First names i'm fairly good at knowing. Last names need to be indisputably visual. i have made it my business, throughout life, not to know anyone. i'm not attesting to anti-socialism, but to my non-socialization. i don’t consider myself naive, as i am probably in the second half of my life. But it has only been recently realized one could talk to strangers + they would decently talk back. i had seen this done, my mother being a champ. She would get off the phone after 20 minutes of conversation just to say it was the wrong number. But i had always imagined if i talked to an unknown someone they'd get a far off look in their eyes as though they were in State Fair, start singing, turn + walk away. The rules change the reaches, as Le Guin says.
It is good to remember ... all is fleeting.
The apartment's kitchen was situated inside what used to be a walk-in closet. The Fridge door opened only half way, as it was wedged in + the stove edged out of the door frame. If there had not been a barred window, making it seem expansive as you looked out over the gray rooftops, it would have seemed you were cooking in a closet. We worked okay, side by side Kyle + i. Since he was so much taller than me we used different elbow space.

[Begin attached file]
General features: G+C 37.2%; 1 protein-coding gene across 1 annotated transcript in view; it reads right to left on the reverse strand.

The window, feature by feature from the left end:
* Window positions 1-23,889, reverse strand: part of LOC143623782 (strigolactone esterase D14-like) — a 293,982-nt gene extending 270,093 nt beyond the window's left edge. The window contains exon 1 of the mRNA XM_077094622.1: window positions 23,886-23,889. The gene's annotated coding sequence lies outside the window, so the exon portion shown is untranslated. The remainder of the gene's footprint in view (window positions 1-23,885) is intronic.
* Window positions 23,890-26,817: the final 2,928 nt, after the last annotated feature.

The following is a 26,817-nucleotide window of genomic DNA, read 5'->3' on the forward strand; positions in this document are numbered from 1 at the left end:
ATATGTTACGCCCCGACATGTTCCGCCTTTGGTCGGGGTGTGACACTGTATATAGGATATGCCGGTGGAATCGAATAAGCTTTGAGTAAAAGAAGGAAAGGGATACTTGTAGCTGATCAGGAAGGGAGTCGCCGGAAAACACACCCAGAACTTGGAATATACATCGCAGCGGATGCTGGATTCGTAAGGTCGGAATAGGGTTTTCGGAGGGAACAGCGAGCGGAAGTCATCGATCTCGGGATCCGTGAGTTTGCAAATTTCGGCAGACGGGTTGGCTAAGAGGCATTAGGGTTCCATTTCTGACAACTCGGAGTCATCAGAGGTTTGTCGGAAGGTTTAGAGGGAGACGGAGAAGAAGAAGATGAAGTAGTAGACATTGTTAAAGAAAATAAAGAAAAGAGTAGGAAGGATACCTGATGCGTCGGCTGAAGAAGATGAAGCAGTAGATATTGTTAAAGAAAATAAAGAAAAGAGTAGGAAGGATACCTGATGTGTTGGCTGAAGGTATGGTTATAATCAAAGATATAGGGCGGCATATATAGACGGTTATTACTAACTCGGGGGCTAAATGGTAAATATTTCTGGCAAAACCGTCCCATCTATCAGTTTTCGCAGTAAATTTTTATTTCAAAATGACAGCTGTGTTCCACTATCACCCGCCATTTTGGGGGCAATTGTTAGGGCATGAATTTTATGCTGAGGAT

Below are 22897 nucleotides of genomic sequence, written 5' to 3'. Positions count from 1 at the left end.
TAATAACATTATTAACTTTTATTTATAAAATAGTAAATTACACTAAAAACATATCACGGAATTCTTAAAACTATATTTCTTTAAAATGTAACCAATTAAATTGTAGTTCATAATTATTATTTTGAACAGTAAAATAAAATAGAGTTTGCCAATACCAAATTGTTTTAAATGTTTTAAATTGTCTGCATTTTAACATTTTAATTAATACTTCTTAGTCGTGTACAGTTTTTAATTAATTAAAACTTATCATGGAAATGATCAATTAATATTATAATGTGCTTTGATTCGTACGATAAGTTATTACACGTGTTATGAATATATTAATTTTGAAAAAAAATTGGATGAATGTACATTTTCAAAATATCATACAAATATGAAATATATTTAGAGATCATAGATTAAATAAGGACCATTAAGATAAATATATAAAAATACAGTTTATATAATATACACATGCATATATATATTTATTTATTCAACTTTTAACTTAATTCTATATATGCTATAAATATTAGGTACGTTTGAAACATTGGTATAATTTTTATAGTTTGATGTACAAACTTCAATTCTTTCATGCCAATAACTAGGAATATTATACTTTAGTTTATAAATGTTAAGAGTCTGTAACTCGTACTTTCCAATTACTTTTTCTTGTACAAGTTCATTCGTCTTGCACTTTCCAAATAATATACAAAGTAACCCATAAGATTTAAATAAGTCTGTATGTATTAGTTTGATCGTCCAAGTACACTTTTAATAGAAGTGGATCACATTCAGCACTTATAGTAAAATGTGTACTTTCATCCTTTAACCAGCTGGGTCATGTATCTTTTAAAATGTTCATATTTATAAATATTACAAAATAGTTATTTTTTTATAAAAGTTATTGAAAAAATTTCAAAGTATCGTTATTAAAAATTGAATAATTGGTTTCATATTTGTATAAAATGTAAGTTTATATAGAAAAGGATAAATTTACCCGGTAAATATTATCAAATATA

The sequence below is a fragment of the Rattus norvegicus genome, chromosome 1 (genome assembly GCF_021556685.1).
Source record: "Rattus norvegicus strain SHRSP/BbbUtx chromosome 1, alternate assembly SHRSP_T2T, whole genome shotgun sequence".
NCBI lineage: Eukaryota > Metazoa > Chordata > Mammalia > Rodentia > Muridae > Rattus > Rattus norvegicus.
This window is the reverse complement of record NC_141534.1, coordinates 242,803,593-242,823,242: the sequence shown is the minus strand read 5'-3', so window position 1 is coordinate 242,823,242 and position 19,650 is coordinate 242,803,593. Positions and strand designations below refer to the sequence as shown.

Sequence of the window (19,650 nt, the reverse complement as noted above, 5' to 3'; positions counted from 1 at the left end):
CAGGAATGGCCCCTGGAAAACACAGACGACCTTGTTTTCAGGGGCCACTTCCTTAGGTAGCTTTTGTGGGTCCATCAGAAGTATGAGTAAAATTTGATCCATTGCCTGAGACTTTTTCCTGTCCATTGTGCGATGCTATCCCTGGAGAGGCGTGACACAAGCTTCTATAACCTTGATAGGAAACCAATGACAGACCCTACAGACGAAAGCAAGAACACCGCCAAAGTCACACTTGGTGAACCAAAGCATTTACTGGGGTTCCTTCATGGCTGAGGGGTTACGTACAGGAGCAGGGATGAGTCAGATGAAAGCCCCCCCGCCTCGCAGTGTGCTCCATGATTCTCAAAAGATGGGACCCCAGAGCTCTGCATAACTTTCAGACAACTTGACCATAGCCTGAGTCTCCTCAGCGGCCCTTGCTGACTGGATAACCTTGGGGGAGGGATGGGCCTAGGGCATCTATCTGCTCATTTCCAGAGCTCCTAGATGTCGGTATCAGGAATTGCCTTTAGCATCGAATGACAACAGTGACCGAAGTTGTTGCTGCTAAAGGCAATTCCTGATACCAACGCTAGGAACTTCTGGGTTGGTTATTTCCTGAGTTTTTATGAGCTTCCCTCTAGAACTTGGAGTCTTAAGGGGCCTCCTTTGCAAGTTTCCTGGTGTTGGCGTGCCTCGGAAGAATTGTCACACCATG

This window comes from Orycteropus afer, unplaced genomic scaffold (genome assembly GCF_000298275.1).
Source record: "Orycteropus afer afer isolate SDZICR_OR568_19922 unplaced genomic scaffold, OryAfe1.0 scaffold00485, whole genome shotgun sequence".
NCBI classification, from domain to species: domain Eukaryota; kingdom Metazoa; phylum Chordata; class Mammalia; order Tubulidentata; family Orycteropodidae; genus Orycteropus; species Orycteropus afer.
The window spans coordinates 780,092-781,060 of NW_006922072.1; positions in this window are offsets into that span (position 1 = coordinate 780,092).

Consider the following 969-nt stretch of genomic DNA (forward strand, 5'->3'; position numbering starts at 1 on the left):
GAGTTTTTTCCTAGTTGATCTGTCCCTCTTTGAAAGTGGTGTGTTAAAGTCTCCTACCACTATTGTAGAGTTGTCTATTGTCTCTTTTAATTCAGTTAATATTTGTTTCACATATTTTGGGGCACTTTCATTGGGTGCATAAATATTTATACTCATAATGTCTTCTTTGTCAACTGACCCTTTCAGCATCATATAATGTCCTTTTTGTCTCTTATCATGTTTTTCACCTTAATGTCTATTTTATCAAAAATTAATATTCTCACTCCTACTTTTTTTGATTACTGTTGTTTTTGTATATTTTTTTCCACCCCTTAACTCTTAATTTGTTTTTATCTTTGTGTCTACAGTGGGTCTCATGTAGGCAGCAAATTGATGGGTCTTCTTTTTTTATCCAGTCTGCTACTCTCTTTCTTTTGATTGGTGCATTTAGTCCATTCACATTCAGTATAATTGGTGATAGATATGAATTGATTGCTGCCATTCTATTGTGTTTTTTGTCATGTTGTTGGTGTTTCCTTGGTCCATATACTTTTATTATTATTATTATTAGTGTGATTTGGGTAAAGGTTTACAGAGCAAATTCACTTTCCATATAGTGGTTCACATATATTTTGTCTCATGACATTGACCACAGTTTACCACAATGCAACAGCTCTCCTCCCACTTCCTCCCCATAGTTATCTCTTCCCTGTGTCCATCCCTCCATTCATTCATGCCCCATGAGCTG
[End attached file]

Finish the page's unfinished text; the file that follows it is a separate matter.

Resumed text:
He had to have that credenza. That damn piece of furniture. We hauled it 16 blocks uptown from the salvation army. This huge buffet counter thingy, resembling a moose — as long as a coffin, heavy + on high spindly legs. you know, that thing from th e'50s that store china + linen for fine dining. We trudged it, stumbling, having to stop every 20 feet or so. i remember someone passing with the quip, Why don’t you put a handle on the top to carry it? To the cop we pretend it wasn't ours. (What credenza?) When it got so late we discussed using it for an overnight bunk bed on the street. We fibbed to the door-man by saying a friend had won it. Up the freight elevator ... i'm reckoning it’s in that apartment on 208 W 23rd street today still. It would be fun to know. i carved a note on the outside back of the drawer for posterity.